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dc.contributor.advisorWilliams, Joanna
dc.contributor.authorRyan, Brigid Jane
dc.date.available2015-10-13T22:50:07Z
dc.date.copyright2015
dc.identifier.citationRyan, B. J. (2015). MicroRNA regulation in dentate gyrus subregions following induction of long-term potentiation in vivo (Thesis, Doctor of Philosophy). University of Otago. Retrieved from http://hdl.handle.net/10523/5938en
dc.identifier.urihttp://hdl.handle.net/10523/5938
dc.description.abstractMicroRNAs (miRNAs) are short, endogenous RNAs that are non-coding; that is, they are not translated into protein. Instead, they function primarily as post-transcriptional inhibitors of protein synthesis by base-pairing with specific target messenger RNAs (mRNAs). Recently, miRNAs have been implicated in the maintenance of long-term potentiation (LTP), a biological substrate for memory. The late phase of LTP requires new protein synthesis, both rapidly via translation of extant synaptic mRNA, and more slowly via transcription. Our recent genome-wide studies have shown that mRNA levels are dramatically regulated in a temporally-specific manner between 20 minutes and 24 hours after LTP induction in vivo, and indicate that miRNAs may contribute to the regulation of these complex LTP-related gene networks. Therefore, the aim of the current study was to profile global miRNA expression in subregions of the dentate gyrus after LTP induction in vivo and investigate the functional significance of regulated miRNAs. Five hours after LTP induction in awake rats, microarrays and RNA sequencing were used to quantify global miRNA expression in laser-microdissected dentate gyrus middle molecular layer and granule cell layer, respectively. Differential expression was validated using the reverse-transcription quantitative polymerase chain reaction (RT-qPCR). I identified two miRNAs that were up-regulated specifically in the dentate gyrus middle molecular layer, containing activated synapses: miR-151-3p and miR-23a-3p. This result suggests that miR-23a-3p and miR-151-3p are ideally suited to couple synaptic activation, translational regulation, and LTP persistence. One miRNA, miR-132-3p, was up-regulated specifically in the dentate gyrus granule cell layer. To understand how miRNA regulation contributes to LTP maintenance, I used bioinformatics to identify potential targets of regulated miRNAs, and validated predicted miRNA:mRNA interactions using luciferase assays. Hn1 and Klhl11 were identified as novel targets of miR-132-3p. In addition, bioinformatic analysis identified nine putative novel miRNAs in the dentate gyrus granule cell layer, one of which was validated using RT-qPCR, and is predicted to target genes that function at the synapse. These data provide the first evidence of miRNA regulation in subcellular compartments after LTP induction in awake rats and support the hypothesis that miRNAs regulate LTP-related gene expression. For the first time, I have demonstrated regulation of miRNAs in isolated neuropil following LTP induction in vivo, indicating that miRNAs may regulate local dendritic protein synthesis.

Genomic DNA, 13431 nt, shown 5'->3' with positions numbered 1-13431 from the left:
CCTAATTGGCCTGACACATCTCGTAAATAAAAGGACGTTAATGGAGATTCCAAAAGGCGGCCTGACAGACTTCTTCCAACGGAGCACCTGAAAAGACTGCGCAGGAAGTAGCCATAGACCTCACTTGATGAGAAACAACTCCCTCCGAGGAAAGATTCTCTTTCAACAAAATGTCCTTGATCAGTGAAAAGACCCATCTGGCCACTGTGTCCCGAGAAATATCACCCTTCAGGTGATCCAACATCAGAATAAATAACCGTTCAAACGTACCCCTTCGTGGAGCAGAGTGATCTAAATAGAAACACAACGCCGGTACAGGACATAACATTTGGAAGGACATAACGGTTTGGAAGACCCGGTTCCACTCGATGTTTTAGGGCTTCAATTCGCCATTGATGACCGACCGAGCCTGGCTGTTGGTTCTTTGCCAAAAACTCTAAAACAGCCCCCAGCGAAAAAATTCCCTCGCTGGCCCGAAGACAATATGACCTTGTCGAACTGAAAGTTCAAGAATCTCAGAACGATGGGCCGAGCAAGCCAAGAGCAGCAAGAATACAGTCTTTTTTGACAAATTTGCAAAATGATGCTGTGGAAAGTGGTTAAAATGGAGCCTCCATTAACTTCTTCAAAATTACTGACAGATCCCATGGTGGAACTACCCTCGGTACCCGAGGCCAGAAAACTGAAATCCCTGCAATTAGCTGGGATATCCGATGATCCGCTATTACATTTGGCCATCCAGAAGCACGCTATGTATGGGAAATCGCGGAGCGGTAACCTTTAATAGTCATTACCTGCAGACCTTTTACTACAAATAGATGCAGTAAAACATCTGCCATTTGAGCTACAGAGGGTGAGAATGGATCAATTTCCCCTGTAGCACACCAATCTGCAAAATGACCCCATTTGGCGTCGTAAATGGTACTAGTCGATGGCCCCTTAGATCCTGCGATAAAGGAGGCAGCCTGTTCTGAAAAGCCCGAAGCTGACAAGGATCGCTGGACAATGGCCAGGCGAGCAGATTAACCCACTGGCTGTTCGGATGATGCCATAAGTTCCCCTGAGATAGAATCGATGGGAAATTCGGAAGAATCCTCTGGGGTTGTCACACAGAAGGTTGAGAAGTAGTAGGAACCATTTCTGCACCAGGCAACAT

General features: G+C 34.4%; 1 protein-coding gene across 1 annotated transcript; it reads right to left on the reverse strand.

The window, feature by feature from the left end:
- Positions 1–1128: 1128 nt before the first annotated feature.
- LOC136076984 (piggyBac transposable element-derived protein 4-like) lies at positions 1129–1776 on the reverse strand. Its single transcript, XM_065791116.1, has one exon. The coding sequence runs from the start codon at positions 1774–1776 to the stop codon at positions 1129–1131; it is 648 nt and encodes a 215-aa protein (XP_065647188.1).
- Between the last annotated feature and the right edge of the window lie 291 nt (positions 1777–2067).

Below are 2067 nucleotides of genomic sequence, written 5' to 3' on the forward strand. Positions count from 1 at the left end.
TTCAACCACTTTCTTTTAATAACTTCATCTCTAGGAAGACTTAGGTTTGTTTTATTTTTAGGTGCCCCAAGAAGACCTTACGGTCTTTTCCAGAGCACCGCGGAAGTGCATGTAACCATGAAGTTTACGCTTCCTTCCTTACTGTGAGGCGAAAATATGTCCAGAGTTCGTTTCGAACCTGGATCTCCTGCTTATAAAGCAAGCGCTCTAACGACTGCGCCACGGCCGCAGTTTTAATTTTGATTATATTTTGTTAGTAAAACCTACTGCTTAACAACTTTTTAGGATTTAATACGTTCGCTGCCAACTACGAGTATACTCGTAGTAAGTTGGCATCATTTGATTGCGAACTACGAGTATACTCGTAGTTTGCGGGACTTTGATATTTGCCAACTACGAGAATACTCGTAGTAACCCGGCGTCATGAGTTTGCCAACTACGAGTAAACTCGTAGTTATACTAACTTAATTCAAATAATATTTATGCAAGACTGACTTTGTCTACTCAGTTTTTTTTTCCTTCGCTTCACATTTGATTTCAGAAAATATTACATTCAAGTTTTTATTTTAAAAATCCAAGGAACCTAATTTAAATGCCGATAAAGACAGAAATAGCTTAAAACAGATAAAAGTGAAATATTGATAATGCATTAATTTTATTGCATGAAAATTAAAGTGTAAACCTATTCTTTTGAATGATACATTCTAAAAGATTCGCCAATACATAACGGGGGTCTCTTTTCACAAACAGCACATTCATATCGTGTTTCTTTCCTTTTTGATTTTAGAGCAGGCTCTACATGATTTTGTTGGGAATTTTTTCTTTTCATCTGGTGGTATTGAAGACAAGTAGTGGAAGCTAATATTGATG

dc.language.isoen
dc.publisherUniversity of Otago
dc.rightsAll items in OUR Archive are provided for private study and research purposes and are protected by copyright with all rights reserved unless otherwise indicated.
dc.subjectlong-term potentiation
dc.subjectmicroRNA
dc.subjectdentate gyrus
dc.titleMicroRNA regulation in dentate gyrus subregions following induction of long-term potentiation in vivo
dc.typeThesis
dc.date.updated2015-10-13T22:06:27Z
dc.language.rfc3066en
thesis.degree.disciplineAnatomy
thesis.degree.nameDoctor of Philosophy
thesis.degree.grantorUniversity of Otago
thesis.degree.levelDoctoral
otago.interloanno
otago.openaccessAbstract Only
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